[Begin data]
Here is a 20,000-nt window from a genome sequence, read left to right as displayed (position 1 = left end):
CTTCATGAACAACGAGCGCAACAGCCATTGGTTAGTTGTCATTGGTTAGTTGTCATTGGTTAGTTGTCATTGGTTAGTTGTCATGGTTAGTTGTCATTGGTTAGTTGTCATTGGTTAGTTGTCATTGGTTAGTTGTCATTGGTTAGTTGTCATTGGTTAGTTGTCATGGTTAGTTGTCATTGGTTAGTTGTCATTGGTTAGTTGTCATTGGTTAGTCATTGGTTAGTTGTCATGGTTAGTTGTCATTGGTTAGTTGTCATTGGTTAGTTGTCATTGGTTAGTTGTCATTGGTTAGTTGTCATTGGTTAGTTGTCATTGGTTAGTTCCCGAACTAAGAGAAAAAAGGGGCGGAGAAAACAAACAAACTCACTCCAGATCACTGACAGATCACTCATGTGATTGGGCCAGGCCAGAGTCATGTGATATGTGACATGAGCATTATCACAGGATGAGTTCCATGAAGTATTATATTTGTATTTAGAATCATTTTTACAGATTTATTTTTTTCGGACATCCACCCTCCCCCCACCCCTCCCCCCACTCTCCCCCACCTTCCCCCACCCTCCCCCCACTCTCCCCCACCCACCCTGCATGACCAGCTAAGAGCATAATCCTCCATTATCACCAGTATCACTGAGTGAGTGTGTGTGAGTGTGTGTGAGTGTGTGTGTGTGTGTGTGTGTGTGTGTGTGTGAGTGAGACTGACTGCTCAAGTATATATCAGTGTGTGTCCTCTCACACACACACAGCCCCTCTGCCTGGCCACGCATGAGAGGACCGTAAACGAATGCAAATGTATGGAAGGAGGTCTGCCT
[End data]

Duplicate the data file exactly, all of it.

Here is a 20,000-nt window from a genome sequence, read left to right as displayed (position 1 = left end):
CTTCATGAACAACGAGCGCAACAGCCATTGGTTAGTTGTCATTGGTTAGTTGTCATTGGTTAGTTGTCATTGGTTAGTTGTCATGGTTAGTTGTCATTGGTTAGTTGTCATTGGTTAGTTGTCATTGGTTAGTTGTCATTGGTTAGTTGTCATTGGTTAGTTGTCATGGTTAGTTGTCATTGGTTAGTTGTCATTGGTTAGTTGTCATTGGTTAGTCATTGGTTAGTTGTCATGGTTAGTTGTCATTGGTTAGTTGTCATTGGTTAGTTGTCATTGGTTAGTTGTCATTGGTTAGTTGTCATTGGTTAGTTGTCATTGGTTAGTTCCCGAACTAAGAGAAAAAAGGGGCGGAGAAAACAAACAAACTCACTCCAGATCACTGACAGATCACTCATGTGATTGGGCCAGGCCAGAGTCATGTGATATGTGACATGAGCATTATCACAGGATGAGTTCCATGAAGTATTATATTTGTATTTAGAATCATTTTTACAGATTTATTTTTTTCGGACATCCACCCTCCCCCCACCCCTCCCCCCACTCTCCCCCACCTTCCCCCACCCTCCCCCCACTCTCCCCCACCCACCCTGCATGACCAGCTAAGAGCATAATCCTCCATTATCACCAGTATCACTGAGTGAGTGTGTGTGAGTGTGTGTGAGTGTGTGTGTGTGTGTGTGTGTGTGTGTGTGTGAGTGAGACTGACTGCTCAAGTATATATCAGTGTGTGTCCTCTCACACACACACAGCCCCTCTGCCTGGCCACGCATGAGAGGACCGTAAACGAATGCAAATGTATGGAAGGAGGTCTGCCT